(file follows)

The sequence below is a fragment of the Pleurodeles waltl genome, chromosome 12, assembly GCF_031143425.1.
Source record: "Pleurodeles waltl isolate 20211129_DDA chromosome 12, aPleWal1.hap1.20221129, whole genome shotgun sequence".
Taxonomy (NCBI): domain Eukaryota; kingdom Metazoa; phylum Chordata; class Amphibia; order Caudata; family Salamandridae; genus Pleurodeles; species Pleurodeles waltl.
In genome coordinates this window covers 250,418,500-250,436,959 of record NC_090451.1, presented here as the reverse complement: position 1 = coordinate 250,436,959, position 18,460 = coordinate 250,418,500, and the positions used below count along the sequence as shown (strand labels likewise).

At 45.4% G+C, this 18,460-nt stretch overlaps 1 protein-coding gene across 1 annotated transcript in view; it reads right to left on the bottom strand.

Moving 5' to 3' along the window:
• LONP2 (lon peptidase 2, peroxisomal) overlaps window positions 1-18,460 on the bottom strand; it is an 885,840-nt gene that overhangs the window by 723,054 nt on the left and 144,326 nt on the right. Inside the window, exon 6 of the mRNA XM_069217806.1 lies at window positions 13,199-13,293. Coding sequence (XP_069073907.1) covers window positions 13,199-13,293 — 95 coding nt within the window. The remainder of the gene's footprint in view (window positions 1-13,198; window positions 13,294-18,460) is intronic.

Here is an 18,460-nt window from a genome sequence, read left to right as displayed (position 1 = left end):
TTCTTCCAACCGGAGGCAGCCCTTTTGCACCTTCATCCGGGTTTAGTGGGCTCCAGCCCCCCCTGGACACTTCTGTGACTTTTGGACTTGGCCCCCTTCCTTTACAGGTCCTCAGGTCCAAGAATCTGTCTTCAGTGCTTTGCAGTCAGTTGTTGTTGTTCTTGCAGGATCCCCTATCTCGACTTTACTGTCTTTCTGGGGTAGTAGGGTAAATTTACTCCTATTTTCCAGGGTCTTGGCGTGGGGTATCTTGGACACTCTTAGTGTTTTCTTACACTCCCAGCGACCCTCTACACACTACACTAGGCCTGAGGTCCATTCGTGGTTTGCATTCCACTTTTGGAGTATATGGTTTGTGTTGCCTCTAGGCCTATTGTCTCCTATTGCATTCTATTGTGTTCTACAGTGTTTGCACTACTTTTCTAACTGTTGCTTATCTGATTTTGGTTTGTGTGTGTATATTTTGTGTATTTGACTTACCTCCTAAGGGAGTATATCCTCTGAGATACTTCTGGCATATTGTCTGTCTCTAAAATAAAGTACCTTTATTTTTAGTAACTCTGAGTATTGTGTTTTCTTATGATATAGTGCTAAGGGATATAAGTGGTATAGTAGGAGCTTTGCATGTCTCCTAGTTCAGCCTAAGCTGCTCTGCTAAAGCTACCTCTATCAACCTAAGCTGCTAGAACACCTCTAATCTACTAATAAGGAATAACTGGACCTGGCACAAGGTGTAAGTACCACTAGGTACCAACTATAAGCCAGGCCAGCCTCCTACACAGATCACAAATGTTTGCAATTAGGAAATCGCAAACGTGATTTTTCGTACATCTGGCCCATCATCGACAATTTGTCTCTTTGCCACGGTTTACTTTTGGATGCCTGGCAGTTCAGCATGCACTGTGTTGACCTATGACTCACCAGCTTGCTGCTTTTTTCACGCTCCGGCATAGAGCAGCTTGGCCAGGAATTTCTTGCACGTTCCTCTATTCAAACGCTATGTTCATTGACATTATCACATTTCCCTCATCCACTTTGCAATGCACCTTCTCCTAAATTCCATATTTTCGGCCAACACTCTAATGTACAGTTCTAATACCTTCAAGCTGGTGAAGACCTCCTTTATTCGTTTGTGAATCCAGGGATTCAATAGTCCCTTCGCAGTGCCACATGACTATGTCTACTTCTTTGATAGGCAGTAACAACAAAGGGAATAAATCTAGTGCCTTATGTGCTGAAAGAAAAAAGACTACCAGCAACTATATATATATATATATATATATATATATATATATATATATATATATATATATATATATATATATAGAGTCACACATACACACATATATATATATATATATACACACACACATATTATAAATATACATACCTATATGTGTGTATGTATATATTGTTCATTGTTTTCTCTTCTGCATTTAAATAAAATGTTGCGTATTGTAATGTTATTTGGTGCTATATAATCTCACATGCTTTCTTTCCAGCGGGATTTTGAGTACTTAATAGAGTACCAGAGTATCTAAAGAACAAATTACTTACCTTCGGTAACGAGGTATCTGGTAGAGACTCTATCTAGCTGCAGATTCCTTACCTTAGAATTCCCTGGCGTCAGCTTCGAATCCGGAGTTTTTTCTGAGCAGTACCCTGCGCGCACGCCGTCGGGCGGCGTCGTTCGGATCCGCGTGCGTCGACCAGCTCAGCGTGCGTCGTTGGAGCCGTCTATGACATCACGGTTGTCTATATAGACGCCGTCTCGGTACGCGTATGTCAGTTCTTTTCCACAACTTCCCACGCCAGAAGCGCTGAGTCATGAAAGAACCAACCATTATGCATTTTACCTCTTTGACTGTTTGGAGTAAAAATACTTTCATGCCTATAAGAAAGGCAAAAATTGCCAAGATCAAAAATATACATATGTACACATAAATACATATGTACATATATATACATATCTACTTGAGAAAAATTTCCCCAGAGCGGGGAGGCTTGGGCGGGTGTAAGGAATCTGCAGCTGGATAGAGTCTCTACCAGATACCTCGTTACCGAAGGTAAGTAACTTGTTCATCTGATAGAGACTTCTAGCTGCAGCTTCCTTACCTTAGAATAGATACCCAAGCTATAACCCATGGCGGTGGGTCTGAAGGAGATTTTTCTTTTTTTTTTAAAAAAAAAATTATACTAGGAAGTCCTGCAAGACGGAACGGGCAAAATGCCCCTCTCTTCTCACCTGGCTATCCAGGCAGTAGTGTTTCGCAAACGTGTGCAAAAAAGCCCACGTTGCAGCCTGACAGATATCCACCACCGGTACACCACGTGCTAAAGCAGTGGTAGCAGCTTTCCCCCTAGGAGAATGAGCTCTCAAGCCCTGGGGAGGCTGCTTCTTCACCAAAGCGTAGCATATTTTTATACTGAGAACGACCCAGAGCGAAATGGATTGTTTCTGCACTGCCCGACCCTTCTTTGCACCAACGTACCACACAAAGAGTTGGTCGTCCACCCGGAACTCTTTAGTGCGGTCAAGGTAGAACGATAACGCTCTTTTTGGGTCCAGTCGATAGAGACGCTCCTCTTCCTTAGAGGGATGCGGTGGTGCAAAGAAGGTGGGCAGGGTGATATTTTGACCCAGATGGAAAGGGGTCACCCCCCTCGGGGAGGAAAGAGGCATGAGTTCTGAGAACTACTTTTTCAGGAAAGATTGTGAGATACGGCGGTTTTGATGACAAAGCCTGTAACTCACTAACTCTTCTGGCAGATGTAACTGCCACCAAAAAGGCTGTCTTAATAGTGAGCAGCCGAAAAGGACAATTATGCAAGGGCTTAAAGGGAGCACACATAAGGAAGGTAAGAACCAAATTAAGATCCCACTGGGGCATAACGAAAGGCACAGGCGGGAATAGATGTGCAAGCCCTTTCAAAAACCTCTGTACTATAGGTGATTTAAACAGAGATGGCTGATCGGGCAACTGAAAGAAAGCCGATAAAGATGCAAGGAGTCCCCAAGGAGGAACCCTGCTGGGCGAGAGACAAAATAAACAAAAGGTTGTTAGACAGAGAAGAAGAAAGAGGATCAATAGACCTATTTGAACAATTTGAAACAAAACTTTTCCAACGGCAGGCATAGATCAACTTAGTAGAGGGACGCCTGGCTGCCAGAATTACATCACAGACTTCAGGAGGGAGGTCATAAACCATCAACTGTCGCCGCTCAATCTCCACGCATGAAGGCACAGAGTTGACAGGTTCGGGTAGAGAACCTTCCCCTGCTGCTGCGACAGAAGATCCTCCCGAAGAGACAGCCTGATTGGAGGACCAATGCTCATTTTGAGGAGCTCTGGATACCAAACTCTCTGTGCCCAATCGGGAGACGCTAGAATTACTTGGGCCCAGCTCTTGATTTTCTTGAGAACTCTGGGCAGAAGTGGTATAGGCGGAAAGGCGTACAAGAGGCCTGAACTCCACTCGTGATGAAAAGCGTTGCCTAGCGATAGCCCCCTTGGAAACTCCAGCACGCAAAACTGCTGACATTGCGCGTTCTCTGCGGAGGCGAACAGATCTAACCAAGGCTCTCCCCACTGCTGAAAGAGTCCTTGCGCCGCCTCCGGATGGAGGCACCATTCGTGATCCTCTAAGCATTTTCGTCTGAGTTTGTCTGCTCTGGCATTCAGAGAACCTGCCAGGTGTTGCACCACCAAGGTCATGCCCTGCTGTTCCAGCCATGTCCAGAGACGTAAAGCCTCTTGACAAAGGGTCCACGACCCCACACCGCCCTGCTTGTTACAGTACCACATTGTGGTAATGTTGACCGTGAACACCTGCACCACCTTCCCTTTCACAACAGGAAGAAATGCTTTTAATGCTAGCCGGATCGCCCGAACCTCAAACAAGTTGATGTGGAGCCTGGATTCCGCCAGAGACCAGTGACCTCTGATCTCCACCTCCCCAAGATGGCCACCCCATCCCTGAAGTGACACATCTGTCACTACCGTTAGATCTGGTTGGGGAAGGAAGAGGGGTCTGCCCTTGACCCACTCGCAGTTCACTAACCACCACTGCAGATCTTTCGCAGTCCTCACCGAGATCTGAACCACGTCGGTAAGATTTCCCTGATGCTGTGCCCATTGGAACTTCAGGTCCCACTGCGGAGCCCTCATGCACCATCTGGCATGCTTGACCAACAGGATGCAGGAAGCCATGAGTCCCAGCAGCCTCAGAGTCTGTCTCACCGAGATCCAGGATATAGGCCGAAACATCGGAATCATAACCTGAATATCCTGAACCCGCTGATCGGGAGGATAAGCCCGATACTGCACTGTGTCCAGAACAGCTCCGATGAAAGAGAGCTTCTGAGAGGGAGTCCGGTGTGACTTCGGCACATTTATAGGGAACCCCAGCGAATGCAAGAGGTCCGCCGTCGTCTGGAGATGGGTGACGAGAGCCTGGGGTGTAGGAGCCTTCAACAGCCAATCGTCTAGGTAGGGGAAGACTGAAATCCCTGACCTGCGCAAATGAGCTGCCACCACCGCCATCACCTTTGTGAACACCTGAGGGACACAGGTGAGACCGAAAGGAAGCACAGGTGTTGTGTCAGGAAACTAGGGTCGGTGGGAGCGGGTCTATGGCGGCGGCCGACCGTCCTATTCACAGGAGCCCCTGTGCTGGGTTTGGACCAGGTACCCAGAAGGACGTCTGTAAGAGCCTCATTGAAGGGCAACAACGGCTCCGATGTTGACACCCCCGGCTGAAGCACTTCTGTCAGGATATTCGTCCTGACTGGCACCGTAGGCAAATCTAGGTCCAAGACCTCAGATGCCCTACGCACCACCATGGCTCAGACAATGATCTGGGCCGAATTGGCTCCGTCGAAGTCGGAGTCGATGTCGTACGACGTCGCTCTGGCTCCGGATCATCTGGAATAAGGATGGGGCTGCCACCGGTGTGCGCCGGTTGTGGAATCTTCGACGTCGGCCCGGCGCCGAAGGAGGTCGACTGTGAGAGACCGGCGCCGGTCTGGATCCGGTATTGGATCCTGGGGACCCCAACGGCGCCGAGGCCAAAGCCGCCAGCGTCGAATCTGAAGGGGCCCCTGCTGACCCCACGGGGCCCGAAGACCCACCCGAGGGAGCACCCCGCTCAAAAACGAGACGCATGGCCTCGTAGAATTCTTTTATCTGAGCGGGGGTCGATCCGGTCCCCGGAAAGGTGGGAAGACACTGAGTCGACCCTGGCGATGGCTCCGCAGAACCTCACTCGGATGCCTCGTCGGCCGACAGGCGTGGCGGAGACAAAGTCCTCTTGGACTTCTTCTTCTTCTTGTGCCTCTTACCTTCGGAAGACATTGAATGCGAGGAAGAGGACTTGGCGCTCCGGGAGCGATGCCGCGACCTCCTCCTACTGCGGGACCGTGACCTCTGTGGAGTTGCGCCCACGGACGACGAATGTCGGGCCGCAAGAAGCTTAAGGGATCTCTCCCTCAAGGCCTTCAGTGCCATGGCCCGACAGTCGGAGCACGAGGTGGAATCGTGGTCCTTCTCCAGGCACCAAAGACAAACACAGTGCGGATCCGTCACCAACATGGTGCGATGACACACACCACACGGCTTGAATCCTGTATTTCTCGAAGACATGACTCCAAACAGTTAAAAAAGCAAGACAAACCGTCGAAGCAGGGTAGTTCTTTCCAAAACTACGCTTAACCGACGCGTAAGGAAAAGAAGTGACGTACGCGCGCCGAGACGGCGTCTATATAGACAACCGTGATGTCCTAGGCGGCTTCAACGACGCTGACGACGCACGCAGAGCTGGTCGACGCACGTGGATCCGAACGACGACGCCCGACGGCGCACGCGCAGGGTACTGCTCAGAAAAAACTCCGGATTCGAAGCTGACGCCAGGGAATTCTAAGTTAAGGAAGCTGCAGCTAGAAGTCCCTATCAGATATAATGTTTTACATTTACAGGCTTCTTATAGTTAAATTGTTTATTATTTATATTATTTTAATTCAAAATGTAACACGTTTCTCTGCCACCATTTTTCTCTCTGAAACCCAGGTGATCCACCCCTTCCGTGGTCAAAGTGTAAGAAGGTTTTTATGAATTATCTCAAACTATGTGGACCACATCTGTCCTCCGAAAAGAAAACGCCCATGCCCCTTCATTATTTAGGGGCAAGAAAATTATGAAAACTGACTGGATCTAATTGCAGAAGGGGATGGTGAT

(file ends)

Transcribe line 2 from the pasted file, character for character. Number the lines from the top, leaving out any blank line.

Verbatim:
Source record: "Pleurodeles waltl isolate 20211129_DDA chromosome 12, aPleWal1.hap1.20221129, whole genome shotgun sequence".